Deadlock II: Shrine Wars is the sequel to Deadlock: Planetary Conquest. Like it's predecessor, it's a turn-based game. It was developed by Cyberlore Studios, published by Accolade and was released in 1998.
Following the war for the Resources of Gallius IV, it has been identified that the Natives had access to advanced technology, though their disappearance is still a mystery. The eight races are still engaged on a competition, which now includes discovering more about the natives, whose technology could be more valuable than expected.
The Compact of Gallius IV is still valid for Deadlock II. Since the Skirineen decided to not sign the pact, they were not allowed to land on the planet. However, they operate a Black Market on the planet's orbit, trading Resources, Technology, Units and Information to any race that needs it, for a hefty price. It was, however, against the rules of the pact of Gallius IV to contact them.
Each race and the player are allowed to land 400 Colonists on to the surface of the planet, with an amount of basic resources: Food, Wood, Energy and Iron. Each race is allowed to produce immediately after landing: One Housing, a Colonizer unit, and a City Center. There are no limits on what can be researched or how the player can achieve conquest.
The player is given freedom to decide what needs to be done, it's possible to construct various kinds of Buildings, collect or produce Resources and research Technologies. The colony can be greatly expanded by colonizing new territories.
Military units are divided into sea, land, air and missile, each type produced by a different line of buildings. Special Units, such as Scouts, are trained in City Centers. Units can only be given combat orders in advance - the player is presented with a video recording of a battle after one has occurred. There's no direct control of what happens in battle.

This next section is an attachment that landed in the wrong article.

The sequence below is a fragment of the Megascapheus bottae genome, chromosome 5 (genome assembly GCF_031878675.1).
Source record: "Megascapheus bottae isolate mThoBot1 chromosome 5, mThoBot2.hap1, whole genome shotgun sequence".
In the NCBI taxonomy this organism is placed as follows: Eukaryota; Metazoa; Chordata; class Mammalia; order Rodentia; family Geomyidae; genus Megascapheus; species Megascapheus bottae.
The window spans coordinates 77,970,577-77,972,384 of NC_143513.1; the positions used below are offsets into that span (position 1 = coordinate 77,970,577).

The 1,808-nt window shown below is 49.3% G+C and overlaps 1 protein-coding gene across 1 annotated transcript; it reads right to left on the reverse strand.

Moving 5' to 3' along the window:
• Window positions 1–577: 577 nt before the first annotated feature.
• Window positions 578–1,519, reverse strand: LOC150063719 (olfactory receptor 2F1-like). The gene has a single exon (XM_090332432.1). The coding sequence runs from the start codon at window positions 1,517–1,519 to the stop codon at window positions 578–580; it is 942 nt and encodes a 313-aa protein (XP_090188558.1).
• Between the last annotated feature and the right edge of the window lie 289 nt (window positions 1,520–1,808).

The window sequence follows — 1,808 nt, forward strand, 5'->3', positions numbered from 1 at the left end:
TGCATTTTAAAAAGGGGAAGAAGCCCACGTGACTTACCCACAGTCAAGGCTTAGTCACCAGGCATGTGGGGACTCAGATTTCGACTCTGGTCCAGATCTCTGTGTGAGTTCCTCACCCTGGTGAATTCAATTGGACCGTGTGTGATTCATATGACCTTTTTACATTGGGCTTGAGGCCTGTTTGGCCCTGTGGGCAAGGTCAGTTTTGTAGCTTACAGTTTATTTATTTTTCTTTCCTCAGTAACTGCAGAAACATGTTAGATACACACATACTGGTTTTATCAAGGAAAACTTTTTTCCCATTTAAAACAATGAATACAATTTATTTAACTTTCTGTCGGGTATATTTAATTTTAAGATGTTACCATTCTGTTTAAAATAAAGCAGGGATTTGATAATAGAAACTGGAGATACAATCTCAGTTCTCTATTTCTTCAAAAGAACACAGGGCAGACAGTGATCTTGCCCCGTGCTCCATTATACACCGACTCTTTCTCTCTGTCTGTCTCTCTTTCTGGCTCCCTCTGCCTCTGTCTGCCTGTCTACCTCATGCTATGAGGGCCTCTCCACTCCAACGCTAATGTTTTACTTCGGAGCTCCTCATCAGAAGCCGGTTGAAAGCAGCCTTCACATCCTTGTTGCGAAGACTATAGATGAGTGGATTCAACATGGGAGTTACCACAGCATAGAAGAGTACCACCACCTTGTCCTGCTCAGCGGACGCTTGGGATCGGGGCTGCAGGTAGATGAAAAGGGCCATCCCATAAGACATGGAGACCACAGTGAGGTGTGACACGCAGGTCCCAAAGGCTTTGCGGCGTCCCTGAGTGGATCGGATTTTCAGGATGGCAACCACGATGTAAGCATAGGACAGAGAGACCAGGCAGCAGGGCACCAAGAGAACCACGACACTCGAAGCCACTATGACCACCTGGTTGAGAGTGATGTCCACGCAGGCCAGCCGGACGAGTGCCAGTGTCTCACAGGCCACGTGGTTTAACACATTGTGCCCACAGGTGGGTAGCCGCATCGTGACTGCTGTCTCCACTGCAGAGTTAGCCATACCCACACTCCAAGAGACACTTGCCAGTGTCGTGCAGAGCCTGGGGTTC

The game is played in two perspectives: The "world view", where the colony leader can move armies, trade resources with or attack other colonies, and the "settlement view", where colony management (such as town planning and building) takes place.
The map is divided into territories, which can differ in land type and the amount of natural resources (Food, Wood, Iron, Energy and Endurium) available. Natural resources are unlimited, but different resources are gathered at different rates on different land types.
Eliminating all other colonies, forming Diplomatic Alliances or constructing a pre-set number of City Centers are victory conditions. Each consecutive City Center is more expensive than the last, which makes this victory condition harder to achieve.
Deadlock II FeaturesEdit
Deadlock II expands on its predecessor with new features, including new Military Units, Technologies, Buildings, a new territory type: the Wastelands, a single-player Campaign, Multi-Player over NetAccolade (now defunct) and a redesigned interface. This is also Cyberlore Studios’ first game to use their phonetic editing system, which is used for the animated characters.
Comparison to Deadlock: Planetary ConquestEdit
- This sequel includes a single-player Campaign mode.
- A fully customized interface as opposed to the native user controls used in the original.
- Multiplayer supports Internet Protocol (IP connection using UDP datagrams) as opposed to LAN only NetBios used in the original.
- Additional gameplay elements such as Diplomatic Alliances, more Technologies, more Units, more Buildings, and the ability to build a platform over Oceans.
- More Victory Conditions.
- More planets are added to the plot besides Gallius IV.